Ireland's President formally repealed a constitutional amendment that banned abortion in the country, following a resounding referendum vote in favor of changing the law.
President Michael D. Higgins signed the abortion referendum bill into law on Tuesday, less than four months after the nation voted by 66.4% to 33.6% to enable legislation that would allow women to have an abortion.
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The Eighth Amendment, which was added to the constitution following a referendum in 1983, placed the rights of the fetus and those of its mother on equal footing, effectively banning abortion barring a "real and substantial risk" to the mother's life.
Higgins' signature of the 36th Amendment of the Constitution Bill 2018 means the constitution is now officially changed.
However, the existing laws will remain in place until lawmakers pass new legislation that is expected to allow for terminations in the first 12 weeks of pregnancy -- and later in cases where there is a risk to the mother's life or the fetus is not expected to survive.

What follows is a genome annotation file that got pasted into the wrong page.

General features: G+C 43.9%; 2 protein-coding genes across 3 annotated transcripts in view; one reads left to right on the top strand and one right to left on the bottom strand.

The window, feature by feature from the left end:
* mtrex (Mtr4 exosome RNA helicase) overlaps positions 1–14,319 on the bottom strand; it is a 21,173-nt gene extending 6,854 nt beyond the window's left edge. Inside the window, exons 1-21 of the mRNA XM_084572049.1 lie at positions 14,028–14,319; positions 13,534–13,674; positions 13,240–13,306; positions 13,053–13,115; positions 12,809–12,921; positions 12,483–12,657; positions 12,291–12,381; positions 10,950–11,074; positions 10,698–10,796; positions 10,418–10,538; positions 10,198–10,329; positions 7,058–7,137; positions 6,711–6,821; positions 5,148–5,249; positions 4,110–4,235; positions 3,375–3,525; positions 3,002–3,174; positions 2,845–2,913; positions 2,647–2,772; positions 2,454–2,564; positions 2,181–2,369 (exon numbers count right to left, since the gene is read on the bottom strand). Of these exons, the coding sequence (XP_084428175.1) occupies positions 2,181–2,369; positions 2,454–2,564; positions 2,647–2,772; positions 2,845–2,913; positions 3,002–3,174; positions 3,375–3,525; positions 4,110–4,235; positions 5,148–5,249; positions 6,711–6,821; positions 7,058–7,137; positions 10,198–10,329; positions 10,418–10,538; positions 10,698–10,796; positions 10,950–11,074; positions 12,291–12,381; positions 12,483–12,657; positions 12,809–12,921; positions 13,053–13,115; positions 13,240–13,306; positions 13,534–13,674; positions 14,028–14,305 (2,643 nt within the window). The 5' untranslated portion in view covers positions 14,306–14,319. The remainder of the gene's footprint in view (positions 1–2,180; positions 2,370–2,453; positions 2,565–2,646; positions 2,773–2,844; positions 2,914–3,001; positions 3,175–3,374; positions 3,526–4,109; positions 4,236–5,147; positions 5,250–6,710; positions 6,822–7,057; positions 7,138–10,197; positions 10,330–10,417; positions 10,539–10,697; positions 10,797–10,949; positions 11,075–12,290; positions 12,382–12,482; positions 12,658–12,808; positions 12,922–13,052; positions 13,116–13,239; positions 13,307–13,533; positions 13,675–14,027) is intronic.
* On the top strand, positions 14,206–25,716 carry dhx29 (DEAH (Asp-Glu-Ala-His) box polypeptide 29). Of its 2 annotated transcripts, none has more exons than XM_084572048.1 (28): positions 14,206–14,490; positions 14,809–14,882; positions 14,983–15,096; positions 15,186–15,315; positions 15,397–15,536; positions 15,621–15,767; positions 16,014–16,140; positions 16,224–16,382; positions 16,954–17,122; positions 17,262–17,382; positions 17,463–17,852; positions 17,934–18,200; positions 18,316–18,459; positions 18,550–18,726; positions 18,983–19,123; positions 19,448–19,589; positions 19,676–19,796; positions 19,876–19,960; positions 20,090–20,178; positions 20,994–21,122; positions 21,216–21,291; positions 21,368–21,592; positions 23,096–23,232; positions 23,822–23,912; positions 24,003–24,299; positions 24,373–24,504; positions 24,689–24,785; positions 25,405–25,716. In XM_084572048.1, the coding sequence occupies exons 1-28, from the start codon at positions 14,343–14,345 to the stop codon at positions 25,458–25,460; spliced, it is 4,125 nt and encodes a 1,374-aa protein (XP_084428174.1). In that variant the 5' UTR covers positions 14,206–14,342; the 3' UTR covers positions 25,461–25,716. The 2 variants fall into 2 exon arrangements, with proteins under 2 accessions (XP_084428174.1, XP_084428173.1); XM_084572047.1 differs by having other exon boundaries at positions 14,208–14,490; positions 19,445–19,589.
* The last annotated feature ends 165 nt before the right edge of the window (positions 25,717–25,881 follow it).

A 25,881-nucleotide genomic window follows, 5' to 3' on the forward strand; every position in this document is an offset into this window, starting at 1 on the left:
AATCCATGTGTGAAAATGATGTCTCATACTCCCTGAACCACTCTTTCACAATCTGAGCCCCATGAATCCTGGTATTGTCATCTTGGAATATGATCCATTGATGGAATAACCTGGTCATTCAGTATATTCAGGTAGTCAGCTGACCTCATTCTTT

Ireland's prime minister, or Taoiseach, Leo Varadkar tweeted Tuesday that the government was "ready" to pilot through the changes.
Health Minister Simon Harris said the government would put legislation before the Cabinet next week, with the aim of introducing it in Ireland's lower house, or Dáil, in October.
"This is a very important day and I know so many people worked so hard to get to this day," Harris said in a video posted to Twitter. "We now need to bring in the legislation so we can add services to look after women with care and compassion in our own country."
Repeal of the amendment has completed a circle of sweeping social reforms in the European Union nation that fly in the face of the traditional teachings of the Catholic Church, from contraception to divorce, and most recently same-sex marriage.